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A few questions first to clarify your concern:
1. For how long has this been going on?
2. Have you had a biopsy of the vulvar done?
3. When the pain started were you having any accompanying irritation, itching, discharge? if so describe?
4. What medical conditions do you have?
5. Did the onset occur after a new medication was started, i.e 3-6 weeks before onset? if so what is the medication?
Thank you for your response.
So as I understand your responses, no biopsy has been taken to date. This would help arrive at a diagnosis & I strongly recommend you ask for one as t might pinpoint the underlying cause. The vulvar area can get irritated from normal activity as we get older because the tissues become fragile as the amount of estrogen decreases. For women after menopause this can be an ongoing problem. Vulvar pain can be due to irritations on the surface of the skin but also underneath. I strongly advise a skin biopsy to make sure there are no underlying abnormalities (aka dysplasia) that can be contributing to your discomfort.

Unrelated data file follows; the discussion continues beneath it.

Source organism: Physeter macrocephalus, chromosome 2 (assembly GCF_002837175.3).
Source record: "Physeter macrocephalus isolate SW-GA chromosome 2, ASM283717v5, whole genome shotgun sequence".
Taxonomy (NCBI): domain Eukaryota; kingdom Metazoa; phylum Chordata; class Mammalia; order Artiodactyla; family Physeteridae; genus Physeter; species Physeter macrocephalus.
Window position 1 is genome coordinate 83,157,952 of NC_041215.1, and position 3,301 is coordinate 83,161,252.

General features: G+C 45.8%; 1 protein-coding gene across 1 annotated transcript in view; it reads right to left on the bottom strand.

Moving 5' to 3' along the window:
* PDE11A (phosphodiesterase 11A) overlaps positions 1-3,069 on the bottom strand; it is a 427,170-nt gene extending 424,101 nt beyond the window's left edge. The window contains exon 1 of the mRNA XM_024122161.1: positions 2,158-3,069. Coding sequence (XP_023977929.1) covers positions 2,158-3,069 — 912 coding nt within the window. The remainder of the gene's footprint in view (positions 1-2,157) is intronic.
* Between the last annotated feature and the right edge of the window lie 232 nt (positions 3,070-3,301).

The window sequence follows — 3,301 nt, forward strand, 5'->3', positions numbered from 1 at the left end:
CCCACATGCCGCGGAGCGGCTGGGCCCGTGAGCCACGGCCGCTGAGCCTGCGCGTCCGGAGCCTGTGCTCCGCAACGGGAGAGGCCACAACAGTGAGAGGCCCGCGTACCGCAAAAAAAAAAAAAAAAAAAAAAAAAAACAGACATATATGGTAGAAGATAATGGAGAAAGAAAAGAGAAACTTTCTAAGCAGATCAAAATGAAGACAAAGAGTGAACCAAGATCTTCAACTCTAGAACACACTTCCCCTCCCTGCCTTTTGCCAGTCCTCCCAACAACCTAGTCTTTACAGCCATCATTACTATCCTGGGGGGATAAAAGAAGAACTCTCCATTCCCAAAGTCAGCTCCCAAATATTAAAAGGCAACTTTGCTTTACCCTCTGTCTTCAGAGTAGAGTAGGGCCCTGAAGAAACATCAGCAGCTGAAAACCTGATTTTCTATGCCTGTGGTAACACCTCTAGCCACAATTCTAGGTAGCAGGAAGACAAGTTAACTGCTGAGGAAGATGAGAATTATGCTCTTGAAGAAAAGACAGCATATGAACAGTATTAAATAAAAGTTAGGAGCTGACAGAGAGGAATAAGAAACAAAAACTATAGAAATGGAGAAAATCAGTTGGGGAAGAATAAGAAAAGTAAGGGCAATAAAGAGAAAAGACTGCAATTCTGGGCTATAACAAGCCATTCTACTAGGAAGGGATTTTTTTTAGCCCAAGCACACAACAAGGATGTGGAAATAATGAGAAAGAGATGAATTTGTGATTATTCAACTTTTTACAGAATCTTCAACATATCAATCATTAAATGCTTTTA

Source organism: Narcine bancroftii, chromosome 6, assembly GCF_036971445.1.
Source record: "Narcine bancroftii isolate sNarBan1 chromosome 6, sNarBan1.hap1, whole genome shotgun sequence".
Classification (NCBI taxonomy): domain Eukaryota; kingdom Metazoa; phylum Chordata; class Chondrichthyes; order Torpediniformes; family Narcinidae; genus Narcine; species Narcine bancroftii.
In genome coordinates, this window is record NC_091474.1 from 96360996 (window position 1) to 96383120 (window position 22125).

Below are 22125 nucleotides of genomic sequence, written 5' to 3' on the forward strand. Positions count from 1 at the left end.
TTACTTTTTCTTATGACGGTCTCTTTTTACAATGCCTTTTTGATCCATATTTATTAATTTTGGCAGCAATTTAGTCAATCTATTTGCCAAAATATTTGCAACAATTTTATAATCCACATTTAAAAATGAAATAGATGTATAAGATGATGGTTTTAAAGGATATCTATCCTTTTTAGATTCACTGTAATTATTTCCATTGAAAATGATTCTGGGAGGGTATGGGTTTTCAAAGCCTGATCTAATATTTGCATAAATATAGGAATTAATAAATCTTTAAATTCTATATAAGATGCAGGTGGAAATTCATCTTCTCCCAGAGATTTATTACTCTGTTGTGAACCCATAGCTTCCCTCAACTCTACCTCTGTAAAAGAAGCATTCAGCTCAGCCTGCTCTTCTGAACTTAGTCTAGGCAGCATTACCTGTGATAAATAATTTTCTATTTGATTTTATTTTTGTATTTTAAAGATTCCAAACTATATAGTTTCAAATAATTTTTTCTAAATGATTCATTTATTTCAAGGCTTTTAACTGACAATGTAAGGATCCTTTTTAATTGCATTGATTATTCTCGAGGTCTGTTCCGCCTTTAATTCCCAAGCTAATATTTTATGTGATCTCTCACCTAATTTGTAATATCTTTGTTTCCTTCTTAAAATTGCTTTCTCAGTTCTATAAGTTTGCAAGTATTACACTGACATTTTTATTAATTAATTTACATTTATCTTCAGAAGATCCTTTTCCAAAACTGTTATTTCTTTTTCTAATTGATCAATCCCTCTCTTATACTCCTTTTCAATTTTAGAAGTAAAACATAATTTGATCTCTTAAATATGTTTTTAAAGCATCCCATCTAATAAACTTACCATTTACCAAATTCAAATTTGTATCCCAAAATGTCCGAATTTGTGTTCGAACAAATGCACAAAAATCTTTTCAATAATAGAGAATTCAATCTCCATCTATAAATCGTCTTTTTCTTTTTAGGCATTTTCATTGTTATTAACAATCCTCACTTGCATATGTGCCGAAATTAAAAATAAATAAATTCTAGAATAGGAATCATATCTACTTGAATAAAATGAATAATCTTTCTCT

Since the duration is considered to be chronic, it would be helpful for your to take some time to think about what was going on in your life before or around the time of onset. To see if there was anything that could have triggered these symptoms, and then possible help to understand what might relieve them. Triggers can include dietary changes, physical activity changes, change in residence/living, new medicines/cosmetics/other chemicals. While anxiety can cause pain, it is quite possible that the vulvar pain is related to a psycho-social cause. This may be difficult to determine initially and only may truly come to light as you continue to think and ponder about this time 5 years ago.
Finally, if no other cause can be found then the condition of fibromyalgia needs to be entertained. In the evaluation for fibromyalagia a very thorough history needs to be obtained, including the discussion of many of the factors mentioned in the preceding paragraph. A thorough physical examination is also conducted to include nerve and sensation identification. This is often a diagnosis of exclusion and should be treated by a pain management specialist.
Let me know if you have any further questions regarding this question as my goal is to make sure you are completely satisfied with your answer.
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